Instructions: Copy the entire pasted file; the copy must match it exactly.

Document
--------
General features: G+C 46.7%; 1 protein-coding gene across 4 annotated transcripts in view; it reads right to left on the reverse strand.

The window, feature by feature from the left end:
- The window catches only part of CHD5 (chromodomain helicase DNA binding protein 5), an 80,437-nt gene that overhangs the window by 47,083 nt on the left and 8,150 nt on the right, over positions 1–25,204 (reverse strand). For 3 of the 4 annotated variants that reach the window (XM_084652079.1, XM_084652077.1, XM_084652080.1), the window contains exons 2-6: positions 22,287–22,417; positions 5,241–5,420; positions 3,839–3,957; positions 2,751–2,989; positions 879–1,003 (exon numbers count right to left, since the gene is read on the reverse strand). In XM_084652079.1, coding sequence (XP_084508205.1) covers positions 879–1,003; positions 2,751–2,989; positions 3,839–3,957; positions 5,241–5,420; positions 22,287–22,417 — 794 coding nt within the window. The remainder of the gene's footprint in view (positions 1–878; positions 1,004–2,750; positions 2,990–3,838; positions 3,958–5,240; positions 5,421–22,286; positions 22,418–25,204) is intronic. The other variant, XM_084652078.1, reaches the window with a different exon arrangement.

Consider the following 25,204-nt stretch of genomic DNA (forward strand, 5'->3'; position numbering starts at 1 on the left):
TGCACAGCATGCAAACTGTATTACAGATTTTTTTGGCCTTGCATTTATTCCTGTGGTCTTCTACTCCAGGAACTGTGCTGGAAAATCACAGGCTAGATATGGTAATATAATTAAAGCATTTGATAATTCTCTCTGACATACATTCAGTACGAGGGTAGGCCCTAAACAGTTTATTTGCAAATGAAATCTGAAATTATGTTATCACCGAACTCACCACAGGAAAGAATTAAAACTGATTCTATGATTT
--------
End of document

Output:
General features: G+C 46.7%; 1 protein-coding gene across 4 annotated transcripts in view; it reads right to left on the reverse strand.

The window, feature by feature from the left end:
- The window catches only part of CHD5 (chromodomain helicase DNA binding protein 5), an 80,437-nt gene that overhangs the window by 47,083 nt on the left and 8,150 nt on the right, over positions 1–25,204 (reverse strand). For 3 of the 4 annotated variants that reach the window (XM_084652079.1, XM_084652077.1, XM_084652080.1), the window contains exons 2-6: positions 22,287–22,417; positions 5,241–5,420; positions 3,839–3,957; positions 2,751–2,989; positions 879–1,003 (exon numbers count right to left, since the gene is read on the reverse strand). In XM_084652079.1, coding sequence (XP_084508205.1) covers positions 879–1,003; positions 2,751–2,989; positions 3,839–3,957; positions 5,241–5,420; positions 22,287–22,417 — 794 coding nt within the window. The remainder of the gene's footprint in view (positions 1–878; positions 1,004–2,750; positions 2,990–3,838; positions 3,958–5,240; positions 5,421–22,286; positions 22,418–25,204) is intronic. The other variant, XM_084652078.1, reaches the window with a different exon arrangement.

Consider the following 25,204-nt stretch of genomic DNA (forward strand, 5'->3'; position numbering starts at 1 on the left):
TGCACAGCATGCAAACTGTATTACAGATTTTTTTGGCCTTGCATTTATTCCTGTGGTCTTCTACTCCAGGAACTGTGCTGGAAAATCACAGGCTAGATATGGTAATATAATTAAAGCATTTGATAATTCTCTCTGACATACATTCAGTACGAGGGTAGGCCCTAAACAGTTTATTTGCAAATGAAATCTGAAATTATGTTATCACCGAACTCACCACAGGAAAGAATTAAAACTGATTCTATGATTT